Kelowna Mountain is making a comeback.
“It’s been a struggle, but it feels really good to get back out there,” Nicola Consiglio, business partner and wife of controversial project lead Mark Consiglio said.
The “natural family adventure” development is open for weekends in July and August. The public will again be able to access the suspension bridges, cliff walk, 100-foot waterfall, welcome centre, amphitheatre and washrooms. However guests are encouraged to bring their own water as recommended by Interior Health.
“We have been through a lot,” Consiglio said. “We had to get the money to save it…we are negotiating with the three lenders to do the payout. But that has not stopped us from moving forward and keeping the park open to move us to the next level because we all know that you need money to do that and we have been at a plateau. Now we are ready to start again.”
As to how the Consiglios were able to generate the funds in Vancouver to perform CPR on their dream project, they are unable to comment at this time. In June 2016 Consiglio’s lawyer Reinhard Burke, from Burke Law, said his client had $4 million owing on the property that was assessed in the area of $15 million.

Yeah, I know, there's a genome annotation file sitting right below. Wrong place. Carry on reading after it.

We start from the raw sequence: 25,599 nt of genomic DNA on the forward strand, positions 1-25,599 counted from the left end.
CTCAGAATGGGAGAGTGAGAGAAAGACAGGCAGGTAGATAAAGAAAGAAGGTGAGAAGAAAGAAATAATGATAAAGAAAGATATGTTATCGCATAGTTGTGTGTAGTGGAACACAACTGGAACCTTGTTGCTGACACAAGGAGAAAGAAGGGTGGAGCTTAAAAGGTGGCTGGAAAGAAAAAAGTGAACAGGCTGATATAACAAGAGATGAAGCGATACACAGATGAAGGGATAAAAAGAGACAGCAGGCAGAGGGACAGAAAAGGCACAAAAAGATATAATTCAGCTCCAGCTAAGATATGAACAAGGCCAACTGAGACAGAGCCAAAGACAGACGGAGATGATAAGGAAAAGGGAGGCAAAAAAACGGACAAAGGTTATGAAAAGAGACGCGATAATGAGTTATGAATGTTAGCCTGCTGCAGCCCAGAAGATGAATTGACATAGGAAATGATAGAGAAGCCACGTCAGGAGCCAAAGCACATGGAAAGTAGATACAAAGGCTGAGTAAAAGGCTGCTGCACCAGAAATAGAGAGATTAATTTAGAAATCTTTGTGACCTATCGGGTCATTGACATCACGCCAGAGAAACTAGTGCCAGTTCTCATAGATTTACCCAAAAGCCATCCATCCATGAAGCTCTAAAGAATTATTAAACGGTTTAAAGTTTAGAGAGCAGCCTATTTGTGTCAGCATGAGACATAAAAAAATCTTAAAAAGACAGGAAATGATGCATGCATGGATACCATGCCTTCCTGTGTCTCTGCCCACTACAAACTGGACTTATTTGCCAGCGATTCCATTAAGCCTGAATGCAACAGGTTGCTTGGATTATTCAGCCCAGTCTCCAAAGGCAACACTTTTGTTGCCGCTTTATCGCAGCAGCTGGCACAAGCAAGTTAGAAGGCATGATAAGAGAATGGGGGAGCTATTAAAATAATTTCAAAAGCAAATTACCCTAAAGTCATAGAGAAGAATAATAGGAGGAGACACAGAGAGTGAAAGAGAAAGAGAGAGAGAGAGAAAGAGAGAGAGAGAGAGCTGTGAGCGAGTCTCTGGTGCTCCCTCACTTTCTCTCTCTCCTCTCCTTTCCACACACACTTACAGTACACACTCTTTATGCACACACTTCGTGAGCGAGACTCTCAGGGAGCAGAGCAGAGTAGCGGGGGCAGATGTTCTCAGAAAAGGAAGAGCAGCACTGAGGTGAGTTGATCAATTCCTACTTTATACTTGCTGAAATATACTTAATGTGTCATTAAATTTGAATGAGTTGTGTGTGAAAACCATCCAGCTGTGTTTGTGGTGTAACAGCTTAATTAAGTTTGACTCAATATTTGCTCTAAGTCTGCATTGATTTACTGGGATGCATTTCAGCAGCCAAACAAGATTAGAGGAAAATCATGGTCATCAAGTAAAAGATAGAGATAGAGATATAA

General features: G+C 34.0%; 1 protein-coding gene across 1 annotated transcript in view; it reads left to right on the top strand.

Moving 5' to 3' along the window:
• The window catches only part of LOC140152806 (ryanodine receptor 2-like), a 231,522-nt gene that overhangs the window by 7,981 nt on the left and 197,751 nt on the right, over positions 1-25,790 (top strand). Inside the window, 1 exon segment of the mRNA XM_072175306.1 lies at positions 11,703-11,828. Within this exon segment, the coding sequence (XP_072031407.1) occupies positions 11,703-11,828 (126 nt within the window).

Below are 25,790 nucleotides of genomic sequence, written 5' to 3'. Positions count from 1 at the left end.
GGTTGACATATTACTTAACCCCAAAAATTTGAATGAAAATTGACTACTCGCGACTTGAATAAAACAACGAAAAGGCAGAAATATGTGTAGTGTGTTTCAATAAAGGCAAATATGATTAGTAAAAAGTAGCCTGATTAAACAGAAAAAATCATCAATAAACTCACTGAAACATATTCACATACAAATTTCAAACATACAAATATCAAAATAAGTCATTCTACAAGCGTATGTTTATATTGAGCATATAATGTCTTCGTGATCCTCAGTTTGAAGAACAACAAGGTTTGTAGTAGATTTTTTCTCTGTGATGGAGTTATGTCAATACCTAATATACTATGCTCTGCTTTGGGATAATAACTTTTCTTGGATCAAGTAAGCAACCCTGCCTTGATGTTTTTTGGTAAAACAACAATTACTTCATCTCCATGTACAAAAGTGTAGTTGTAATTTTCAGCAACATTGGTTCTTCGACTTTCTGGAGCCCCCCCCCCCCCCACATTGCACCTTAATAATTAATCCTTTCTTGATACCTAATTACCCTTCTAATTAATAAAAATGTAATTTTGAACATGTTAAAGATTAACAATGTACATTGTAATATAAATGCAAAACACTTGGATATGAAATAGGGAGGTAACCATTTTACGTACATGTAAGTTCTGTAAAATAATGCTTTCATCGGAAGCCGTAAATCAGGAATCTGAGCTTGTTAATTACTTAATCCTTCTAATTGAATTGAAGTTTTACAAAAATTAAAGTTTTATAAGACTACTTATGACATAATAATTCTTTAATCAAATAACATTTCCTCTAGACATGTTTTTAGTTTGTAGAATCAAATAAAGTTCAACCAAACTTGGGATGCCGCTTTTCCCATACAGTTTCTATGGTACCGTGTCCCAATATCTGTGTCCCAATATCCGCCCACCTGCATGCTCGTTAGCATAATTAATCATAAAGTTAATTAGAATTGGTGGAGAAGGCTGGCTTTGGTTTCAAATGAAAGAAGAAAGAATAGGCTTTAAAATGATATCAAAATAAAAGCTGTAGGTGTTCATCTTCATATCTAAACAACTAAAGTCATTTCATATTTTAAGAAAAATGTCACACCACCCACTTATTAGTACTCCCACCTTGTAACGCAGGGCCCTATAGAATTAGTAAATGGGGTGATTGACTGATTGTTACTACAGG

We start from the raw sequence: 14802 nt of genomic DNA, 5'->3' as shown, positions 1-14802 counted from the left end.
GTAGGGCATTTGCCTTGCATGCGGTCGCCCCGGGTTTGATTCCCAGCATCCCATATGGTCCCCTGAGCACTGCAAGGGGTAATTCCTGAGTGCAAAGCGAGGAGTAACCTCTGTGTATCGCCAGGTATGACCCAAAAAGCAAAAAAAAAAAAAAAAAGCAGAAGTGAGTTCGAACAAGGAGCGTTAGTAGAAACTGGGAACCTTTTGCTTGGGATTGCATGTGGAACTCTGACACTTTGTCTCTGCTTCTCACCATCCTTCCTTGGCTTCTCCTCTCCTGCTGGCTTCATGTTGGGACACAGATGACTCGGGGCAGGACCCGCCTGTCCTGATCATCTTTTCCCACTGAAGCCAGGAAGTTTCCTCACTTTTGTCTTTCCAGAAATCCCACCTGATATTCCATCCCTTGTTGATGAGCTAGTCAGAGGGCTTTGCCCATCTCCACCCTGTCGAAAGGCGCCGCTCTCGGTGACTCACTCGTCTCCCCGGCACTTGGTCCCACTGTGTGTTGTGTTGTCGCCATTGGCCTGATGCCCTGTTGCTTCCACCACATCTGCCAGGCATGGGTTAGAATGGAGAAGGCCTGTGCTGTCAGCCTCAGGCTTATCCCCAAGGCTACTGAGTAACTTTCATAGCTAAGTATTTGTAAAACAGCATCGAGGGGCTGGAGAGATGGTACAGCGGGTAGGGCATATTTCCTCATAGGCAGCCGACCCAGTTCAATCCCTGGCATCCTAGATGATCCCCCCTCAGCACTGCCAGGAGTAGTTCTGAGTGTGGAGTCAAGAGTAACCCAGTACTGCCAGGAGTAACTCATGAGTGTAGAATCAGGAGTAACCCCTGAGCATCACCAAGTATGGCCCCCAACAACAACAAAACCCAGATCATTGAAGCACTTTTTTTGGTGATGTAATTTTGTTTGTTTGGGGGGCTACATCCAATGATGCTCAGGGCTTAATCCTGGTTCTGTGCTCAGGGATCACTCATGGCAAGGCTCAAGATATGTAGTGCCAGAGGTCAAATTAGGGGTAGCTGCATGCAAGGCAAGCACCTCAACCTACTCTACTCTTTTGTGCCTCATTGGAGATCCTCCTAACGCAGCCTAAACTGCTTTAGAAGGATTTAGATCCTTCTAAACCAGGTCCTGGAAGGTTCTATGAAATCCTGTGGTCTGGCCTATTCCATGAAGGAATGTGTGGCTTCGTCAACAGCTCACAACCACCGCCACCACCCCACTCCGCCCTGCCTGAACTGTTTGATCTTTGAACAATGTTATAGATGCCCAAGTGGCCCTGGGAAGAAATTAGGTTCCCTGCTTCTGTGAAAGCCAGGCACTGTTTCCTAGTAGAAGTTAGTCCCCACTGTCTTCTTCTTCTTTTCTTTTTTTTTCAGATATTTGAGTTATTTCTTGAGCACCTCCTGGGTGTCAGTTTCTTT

As previously reported in the Kelowna Capital News in 2017, the courts forced the sale of the highly controversial project, where the lenders would be the beneficiaries of the sale in a 2016 court judgment. Half of the property, a 320-acre parcel, was on the market for $7,995,000.
Currently admission to the suspension bridges is $24.95 but the Consiglios are looking to drop the prices soon, and possibly offer a special fee for locals.
“The plans are to come back and then extend hours as we grow and as we strengthen,” Consiglio said.
The park will be open Saturdays and Sundays in July and August from 10 a.m. until 5 p.m.
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